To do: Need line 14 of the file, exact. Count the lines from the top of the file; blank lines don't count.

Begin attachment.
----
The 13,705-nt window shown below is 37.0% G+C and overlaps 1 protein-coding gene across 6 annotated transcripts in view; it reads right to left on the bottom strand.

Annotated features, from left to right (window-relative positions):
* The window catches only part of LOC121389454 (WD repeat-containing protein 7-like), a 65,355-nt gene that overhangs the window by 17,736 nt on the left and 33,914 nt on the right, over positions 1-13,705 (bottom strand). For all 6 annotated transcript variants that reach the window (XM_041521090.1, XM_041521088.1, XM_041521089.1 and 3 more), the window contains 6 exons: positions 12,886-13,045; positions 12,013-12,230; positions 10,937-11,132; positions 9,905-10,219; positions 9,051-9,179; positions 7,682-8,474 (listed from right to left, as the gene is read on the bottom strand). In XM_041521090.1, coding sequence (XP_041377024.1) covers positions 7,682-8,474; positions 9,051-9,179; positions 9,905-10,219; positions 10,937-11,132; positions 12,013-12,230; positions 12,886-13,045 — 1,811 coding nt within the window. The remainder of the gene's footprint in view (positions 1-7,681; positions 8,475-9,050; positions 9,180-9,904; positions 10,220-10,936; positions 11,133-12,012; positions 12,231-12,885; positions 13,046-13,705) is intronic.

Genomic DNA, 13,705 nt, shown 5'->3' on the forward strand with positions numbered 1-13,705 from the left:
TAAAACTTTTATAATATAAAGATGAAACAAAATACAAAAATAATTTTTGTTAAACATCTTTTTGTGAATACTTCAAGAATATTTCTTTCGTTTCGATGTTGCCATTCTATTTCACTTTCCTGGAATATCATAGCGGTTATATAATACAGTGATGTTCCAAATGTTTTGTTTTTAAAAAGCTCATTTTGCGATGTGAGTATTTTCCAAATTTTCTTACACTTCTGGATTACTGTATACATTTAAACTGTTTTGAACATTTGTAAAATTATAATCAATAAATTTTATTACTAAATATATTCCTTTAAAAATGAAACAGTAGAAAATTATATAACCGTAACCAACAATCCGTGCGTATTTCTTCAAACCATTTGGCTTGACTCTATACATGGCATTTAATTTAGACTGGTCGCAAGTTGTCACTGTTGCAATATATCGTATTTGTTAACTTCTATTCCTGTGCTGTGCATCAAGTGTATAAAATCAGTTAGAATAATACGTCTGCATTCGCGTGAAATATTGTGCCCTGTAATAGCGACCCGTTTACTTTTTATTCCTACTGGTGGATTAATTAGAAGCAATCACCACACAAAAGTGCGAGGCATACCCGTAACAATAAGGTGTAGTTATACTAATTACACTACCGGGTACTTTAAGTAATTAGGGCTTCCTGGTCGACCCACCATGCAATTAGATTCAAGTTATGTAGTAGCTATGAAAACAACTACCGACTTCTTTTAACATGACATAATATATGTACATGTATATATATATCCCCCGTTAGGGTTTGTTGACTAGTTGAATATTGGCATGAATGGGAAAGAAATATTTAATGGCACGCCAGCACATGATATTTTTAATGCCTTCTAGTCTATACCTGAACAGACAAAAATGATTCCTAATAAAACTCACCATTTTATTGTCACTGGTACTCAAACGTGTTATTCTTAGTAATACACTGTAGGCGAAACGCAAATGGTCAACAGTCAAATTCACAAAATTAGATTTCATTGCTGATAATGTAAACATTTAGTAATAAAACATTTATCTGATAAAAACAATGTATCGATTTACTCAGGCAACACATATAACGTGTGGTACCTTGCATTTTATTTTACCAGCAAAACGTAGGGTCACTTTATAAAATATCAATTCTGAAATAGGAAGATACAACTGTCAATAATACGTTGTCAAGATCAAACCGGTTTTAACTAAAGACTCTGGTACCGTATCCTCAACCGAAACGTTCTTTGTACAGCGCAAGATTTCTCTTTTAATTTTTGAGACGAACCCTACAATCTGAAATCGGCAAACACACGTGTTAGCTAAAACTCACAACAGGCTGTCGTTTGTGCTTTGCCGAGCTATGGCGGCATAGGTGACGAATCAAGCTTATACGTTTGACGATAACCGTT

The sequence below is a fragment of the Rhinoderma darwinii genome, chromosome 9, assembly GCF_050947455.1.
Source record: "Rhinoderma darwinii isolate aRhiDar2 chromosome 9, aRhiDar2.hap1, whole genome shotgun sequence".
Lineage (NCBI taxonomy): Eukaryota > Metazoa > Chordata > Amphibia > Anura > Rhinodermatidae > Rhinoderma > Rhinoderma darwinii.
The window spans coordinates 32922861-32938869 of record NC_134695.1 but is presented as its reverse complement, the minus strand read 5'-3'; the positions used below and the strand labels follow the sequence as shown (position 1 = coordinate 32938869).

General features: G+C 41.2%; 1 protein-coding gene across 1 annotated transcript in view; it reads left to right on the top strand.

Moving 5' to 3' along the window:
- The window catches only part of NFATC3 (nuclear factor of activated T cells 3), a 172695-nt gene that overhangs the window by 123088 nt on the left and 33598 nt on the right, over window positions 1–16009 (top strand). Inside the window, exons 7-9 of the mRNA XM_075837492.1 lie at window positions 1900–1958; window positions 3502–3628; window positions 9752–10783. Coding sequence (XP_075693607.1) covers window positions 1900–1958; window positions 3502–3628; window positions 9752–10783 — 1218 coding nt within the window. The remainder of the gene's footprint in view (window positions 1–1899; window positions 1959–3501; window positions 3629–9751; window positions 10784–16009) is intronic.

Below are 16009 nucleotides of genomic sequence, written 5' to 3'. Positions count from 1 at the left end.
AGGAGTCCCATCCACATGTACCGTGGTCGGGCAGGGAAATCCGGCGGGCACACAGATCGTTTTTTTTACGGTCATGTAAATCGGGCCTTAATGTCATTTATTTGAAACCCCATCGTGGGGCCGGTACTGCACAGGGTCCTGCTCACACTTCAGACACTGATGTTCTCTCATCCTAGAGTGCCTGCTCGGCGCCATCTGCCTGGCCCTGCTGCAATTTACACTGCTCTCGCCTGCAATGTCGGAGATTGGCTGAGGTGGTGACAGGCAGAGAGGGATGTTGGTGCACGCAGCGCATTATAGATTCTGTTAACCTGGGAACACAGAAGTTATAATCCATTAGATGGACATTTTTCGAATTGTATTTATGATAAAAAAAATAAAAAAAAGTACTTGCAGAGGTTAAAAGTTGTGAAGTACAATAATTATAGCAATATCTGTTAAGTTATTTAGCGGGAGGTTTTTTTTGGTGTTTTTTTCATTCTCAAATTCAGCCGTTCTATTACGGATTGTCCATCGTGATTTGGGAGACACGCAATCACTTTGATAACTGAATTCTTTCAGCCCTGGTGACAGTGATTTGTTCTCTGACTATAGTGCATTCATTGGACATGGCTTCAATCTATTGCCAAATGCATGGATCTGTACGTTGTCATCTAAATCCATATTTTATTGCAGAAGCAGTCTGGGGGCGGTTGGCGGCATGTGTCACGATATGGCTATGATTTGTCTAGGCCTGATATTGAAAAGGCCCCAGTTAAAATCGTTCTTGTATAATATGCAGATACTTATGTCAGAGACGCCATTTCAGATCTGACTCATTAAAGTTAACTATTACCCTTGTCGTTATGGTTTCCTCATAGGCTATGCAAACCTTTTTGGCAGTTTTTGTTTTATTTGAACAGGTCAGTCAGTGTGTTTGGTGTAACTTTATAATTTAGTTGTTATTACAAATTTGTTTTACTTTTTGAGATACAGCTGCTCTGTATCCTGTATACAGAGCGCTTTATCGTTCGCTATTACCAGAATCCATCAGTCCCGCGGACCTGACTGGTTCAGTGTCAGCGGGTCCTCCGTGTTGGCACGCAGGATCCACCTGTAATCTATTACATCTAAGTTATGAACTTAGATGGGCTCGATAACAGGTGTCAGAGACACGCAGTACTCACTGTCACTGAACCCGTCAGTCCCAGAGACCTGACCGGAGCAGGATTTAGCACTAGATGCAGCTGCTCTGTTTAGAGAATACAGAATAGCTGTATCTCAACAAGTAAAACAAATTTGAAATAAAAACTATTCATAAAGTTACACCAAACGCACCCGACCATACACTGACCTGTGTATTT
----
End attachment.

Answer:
AGGAGTCCCATCCACATGTACCGTGGTCGGGCAGGGAAATCCGGCGGGCACACAGATCGTTTTTTTTACGGTCATGTAAATCGGGCCTTAATGTCATTTATTTGAAACCCCATCGTGGGGCCGGTACTGCACAGGGTCCTGCTCACACTTCAGACACTGATGTTCTCTCATCCTAGAGTGCCTGCTCGGCGCCATCTGCCTGGCCCTGCTGCAATTTACACTGCTCTCGCCTGCAATGTCGGAGATTGGCTGAGGTGGTGACAGGCAGAGAGGGATGTTGGTGCACGCAGCGCATTATAGATTCTGTTAACCTGGGAACACAGAAGTTATAATCCATTAGATGGACATTTTTCGAATTGTATTTATGATAAAAAAAATAAAAAAAAGTACTTGCAGAGGTTAAAAGTTGTGAAGTACAATAATTATAGCAATATCTGTTAAGTTATTTAGCGGGAGGTTTTTTTTGGTGTTTTTTTCATTCTCAAATTCAGCCGTTCTATTACGGATTGTCCATCGTGATTTGGGAGACACGCAATCACTTTGATAACTGAATTCTTTCAGCCCTGGTGACAGTGATTTGTTCTCTGACTATAGTGCATTCATTGGACATGGCTTCAATCTATTGCCAAATGCATGGATCTGTACGTTGTCATCTAAATCCATATTTTATTGCAGAAGCAGTCTGGGGGCGGTTGGCGGCATGTGTCACGATATGGCTATGATTTGTCTAGGCCTGATATTGAAAAGGCCCCAGTTAAAATCGTTCTTGTATAATATGCAGATACTTATGTCAGAGACGCCATTTCAGATCTGACTCATTAAAGTTAACTATTACCCTTGTCGTTATGGTTTCCTCATAGGCTATGCAAACCTTTTTGGCAGTTTTTGTTTTATTTGAACAGGTCAGTCAGTGTGTTTGGTGTAACTTTATAATTTAGTTGTTATTACAAATTTGTTTTACTTTTTGAGATACAGCTGCTCTGTATCCTGTATACAGAGCGCTTTATCGTTCGCTATTACCAGAATCCATCAGTCCCGCGGACCTGACTGGTTCAGTGTCAGCGGGTCCTCCGTGTTGGCACGCAGGATCCACCTGTAATCTATTACATCTAAGTTATGAACTTAGATGGGCTCGATAACAGGTGTCAGAGACACGCAGTACTCACTGTCACTGAACCCGTCAGTCCCAGAGACCTGACCGGAGCAGGATTTAGCACTAGATGCAGCTGCTCTGTTTAGAGAATACAGAATAGCTGTATCTCAACAAGTAAAACAAATTTGAAATAAAAACTATTCATAAAGTTACACCAAACGCACCCGACCATACACTGACCTGTGTATTT